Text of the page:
In Romania at the end of the 1980’s–the autumn years of the Ceausescu regime–Adrian Porumboiu worked as a professional referee for the national football league (or however it was referred to at the time). His son Corneliu (born in 1975) would grow up to become a significant filmmaker in the so-called Romanian New Wave of the mid ’00s. In 2014, Corneliu made a movie about his dad called The Second Game in which he narrated over a full 90-minute match that his father had refereed. Through the ever-politicized veil of sport the director was able to talk about the realities of those times. He returns to the beautiful game in 2018 with Infinite Football, a contemporary portrait of a man who suffered a bad injury before his career—at least in his eyes–had the chance to take off.
The man in question is Laurențiu Ginghină, a close friend of the filmmaker who now spends his days working in some sort of government administrational position. We’re first introduced to Laurențiu on the pitch where he used to play as a young man and where the fateful injury happened. How promising a talent Laurențiu was is never quite made clear but what is clear is the fundamental grudge he has held with the game ever since, or at least with its current form. As a result of all this—and here is the rub—Laurențiu naively hopes to change the structures and rules that govern the most popular sport on earth.
The concept, indeed, is laughable and would have come off a quite stodgy stuff in a less witty director’s hands. Having suffered his injury as a result of being backed into a corner, Laurențiu’s first decree would be to round off the corners, so to speak, and turn the rectangular pitch into an elongated octagonal shape. Next up is to split the surface into four zones and then to split the teams into increasingly elaborate subgroups. Laurențiu says that by limiting the players’ movements he will not only protect them but also liberate the ball to run free. Needless to say, or maybe not, the director finds plenty of existential things to consider behind that peculiar façade.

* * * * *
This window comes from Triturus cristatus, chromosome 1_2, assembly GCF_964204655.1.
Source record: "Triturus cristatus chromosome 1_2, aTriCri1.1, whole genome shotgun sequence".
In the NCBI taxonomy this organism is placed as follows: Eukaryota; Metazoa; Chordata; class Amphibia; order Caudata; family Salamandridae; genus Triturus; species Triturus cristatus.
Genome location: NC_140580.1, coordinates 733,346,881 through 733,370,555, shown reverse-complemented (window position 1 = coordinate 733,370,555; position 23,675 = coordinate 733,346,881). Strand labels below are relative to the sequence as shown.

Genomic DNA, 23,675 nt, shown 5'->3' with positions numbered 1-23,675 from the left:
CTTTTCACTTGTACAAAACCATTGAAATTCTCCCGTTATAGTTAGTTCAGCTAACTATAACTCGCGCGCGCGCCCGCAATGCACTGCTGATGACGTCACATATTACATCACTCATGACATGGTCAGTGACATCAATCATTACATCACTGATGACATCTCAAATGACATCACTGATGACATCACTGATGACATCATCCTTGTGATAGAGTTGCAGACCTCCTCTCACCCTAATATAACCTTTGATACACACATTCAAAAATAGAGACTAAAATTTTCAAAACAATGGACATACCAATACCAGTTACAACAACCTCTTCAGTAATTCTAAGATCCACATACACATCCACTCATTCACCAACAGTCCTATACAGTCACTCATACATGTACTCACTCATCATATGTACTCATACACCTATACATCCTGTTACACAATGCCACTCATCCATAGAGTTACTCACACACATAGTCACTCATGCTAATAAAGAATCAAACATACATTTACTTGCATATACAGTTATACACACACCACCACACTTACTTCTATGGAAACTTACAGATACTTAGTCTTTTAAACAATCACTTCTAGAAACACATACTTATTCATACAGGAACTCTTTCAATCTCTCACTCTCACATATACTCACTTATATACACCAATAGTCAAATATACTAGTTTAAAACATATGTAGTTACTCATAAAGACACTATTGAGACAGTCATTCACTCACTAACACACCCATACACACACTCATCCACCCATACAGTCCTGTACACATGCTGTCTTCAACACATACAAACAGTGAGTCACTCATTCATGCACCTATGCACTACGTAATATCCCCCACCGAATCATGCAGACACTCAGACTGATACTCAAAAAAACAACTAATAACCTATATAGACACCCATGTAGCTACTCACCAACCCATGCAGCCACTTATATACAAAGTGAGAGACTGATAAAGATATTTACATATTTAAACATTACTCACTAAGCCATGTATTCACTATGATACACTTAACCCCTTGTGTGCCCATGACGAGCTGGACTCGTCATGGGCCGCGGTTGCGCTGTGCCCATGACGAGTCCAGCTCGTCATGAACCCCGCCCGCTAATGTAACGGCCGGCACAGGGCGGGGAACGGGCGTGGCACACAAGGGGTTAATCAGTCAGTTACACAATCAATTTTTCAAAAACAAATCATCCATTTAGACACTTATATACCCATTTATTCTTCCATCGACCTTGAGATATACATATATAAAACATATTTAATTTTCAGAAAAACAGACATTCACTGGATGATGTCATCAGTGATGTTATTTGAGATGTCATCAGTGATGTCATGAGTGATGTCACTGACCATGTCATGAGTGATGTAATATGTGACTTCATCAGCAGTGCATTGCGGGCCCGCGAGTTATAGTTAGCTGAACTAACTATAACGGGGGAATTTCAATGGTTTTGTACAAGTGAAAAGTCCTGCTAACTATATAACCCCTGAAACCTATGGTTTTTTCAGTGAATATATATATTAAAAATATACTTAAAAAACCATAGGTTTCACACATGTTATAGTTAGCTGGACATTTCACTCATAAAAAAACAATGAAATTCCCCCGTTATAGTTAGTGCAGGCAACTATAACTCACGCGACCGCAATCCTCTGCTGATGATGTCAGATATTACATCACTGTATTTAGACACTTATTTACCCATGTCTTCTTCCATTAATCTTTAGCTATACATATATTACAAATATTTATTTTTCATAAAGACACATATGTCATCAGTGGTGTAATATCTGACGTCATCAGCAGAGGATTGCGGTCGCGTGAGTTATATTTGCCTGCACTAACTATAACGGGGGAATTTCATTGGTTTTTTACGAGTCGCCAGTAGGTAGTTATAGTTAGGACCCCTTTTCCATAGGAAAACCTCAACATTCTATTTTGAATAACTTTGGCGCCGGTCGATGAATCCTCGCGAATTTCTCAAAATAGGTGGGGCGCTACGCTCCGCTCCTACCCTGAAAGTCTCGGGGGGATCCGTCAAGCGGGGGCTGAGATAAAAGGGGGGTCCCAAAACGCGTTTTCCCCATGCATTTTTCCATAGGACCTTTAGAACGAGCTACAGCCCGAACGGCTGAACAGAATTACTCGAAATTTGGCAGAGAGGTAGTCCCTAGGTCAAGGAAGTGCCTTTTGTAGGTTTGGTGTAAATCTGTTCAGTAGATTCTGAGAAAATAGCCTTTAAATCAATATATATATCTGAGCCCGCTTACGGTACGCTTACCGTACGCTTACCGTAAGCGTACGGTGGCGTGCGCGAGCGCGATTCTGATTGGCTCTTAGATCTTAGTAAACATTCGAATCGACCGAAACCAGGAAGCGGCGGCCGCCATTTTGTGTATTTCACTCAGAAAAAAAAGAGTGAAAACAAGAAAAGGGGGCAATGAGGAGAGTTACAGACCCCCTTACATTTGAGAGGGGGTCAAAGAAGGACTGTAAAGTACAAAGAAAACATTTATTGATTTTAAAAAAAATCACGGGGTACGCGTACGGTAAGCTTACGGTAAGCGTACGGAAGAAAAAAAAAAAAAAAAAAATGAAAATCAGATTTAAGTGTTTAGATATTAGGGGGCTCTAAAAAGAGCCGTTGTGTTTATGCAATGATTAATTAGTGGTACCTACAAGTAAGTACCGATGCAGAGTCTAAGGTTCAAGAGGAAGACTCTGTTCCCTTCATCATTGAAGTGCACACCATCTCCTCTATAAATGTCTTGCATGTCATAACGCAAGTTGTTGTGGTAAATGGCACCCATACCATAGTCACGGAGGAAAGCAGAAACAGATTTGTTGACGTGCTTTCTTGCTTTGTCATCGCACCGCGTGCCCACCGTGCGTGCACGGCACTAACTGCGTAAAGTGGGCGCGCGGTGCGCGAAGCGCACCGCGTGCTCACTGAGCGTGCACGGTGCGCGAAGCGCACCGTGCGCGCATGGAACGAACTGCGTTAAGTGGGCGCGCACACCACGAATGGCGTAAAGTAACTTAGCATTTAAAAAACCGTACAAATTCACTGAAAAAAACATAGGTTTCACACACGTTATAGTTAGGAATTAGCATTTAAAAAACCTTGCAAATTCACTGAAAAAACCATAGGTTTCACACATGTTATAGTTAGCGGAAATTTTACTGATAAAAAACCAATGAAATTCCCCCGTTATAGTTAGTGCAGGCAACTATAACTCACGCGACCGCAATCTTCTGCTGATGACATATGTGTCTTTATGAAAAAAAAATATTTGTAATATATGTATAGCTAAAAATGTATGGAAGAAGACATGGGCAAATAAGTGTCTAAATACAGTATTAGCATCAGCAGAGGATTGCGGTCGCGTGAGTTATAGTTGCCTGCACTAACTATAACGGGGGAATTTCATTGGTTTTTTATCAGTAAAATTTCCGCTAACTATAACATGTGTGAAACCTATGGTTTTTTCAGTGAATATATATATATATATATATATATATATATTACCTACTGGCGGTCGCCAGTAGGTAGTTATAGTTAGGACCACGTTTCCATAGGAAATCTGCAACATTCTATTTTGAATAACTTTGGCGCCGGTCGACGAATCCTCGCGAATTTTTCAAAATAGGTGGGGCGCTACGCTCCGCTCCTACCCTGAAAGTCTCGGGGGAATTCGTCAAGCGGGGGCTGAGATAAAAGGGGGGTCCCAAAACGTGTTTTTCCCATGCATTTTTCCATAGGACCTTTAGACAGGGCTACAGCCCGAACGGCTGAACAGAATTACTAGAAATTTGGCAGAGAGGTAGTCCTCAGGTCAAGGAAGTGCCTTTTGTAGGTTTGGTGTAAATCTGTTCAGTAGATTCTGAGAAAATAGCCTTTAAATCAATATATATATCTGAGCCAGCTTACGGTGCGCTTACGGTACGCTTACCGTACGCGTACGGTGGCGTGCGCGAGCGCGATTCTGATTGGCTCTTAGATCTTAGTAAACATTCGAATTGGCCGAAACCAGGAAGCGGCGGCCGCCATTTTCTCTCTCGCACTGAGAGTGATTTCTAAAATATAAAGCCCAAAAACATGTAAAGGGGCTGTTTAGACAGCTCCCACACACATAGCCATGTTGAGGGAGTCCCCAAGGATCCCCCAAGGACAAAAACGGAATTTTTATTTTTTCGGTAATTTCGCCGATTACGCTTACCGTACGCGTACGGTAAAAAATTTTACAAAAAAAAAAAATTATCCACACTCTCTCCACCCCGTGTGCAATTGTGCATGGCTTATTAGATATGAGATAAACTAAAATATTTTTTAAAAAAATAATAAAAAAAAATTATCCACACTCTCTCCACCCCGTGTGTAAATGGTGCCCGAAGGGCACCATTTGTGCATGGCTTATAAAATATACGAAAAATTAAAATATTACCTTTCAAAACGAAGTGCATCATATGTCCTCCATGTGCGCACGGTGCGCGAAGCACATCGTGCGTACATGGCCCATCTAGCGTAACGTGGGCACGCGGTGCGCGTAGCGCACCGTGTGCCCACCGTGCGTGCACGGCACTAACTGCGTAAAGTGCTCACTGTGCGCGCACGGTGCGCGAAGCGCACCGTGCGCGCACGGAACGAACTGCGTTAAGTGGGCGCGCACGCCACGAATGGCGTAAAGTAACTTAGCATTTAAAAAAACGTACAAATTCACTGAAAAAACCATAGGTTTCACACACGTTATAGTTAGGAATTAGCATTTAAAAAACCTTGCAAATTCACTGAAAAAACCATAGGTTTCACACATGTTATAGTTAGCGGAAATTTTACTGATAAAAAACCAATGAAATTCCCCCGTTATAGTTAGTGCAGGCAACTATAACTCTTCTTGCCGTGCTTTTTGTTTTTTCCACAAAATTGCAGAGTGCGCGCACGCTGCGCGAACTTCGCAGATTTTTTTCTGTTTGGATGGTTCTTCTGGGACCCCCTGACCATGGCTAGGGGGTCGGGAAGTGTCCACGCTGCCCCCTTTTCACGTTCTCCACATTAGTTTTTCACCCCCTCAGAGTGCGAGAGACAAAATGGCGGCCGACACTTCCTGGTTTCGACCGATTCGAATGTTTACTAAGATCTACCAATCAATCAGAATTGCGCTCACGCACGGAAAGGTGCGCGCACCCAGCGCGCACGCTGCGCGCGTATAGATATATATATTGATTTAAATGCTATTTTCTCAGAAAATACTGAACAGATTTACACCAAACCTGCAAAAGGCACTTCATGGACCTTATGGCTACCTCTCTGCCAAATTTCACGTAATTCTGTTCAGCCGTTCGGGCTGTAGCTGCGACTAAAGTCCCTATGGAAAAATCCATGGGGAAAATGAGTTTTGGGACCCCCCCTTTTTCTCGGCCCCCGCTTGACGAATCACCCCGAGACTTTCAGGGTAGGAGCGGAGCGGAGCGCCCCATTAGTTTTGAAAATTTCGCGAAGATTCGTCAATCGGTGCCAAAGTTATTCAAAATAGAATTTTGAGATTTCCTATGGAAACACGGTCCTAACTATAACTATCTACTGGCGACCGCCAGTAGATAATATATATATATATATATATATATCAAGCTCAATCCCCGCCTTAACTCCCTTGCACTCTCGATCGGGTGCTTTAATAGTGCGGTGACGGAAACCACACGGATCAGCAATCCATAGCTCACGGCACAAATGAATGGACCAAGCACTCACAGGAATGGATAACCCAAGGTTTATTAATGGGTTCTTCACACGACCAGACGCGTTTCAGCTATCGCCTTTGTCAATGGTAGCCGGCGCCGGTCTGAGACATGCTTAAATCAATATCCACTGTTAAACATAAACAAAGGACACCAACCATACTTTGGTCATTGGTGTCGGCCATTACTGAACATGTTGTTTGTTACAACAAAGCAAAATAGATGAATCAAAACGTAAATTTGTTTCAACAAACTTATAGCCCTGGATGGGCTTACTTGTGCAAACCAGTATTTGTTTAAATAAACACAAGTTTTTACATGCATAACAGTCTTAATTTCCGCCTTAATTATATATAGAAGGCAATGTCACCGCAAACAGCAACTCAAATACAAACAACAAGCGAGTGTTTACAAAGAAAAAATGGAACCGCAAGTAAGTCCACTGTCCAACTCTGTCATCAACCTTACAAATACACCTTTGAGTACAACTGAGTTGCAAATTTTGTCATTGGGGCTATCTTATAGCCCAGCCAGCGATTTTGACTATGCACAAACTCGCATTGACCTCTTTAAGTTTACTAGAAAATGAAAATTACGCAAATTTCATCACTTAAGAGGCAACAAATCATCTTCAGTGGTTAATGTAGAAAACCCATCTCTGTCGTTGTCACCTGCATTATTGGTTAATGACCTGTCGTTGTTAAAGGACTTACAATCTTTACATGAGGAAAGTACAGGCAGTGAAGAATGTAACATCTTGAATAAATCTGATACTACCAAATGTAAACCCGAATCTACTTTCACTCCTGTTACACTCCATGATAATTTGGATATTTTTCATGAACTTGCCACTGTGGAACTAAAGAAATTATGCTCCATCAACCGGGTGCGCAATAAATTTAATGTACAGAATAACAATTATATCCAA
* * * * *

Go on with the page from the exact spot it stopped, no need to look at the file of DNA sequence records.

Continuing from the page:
This was never going to be an easy sell, even if the film comes in at just over an hour. Porumboiu manages to keep things interesting by maintaining a light comedic touch and Laurențiu, in his wide-eyed sincerity, is more than happy to play his part. He speaks about his double role as a button pusher by day/sport revolutionary by night as if he were a comic book superhero with a double identity. He often goes off on wild tangents, referencing Heidegger and religious text, only to bring it all back to his mad rule changes in the most frank manner imaginable.
One of the most fascinating things about Infinite Football is that Porumboiu never feels the need to feed his pal any rope in order to get these moments on camera. The two men are close and the director pointedly takes the time to let us in on his friend’s life. During an interview in Laurențiu’s office–the sort of bureaucratic setting that wouldn’t look out of place in a number of Romanian New Wave films, not least Porumboiu’s own—the director uses a remarkable amount of screen time to show an encounter with an elderly local woman who has been waiting since the revolution to reclaim her land. Laurențiu ships her off to another office (we’ve all been there) and comes out of the situation looking somewhat inept, perhaps, but still like a decent guy. We even meet his father who presents Porumboiu with a print of a photo he took from the director’s wedding.
Documentaries are exploitative by nature and—without giving too much away–it is thanks to the friendship between these two that their wavelengths ultimately meet here, allowing this dense piece of filmmaking to come to such a satisfying denouement.
Infinite Football premiered at the Berlin International Film Festival and opens on November 9.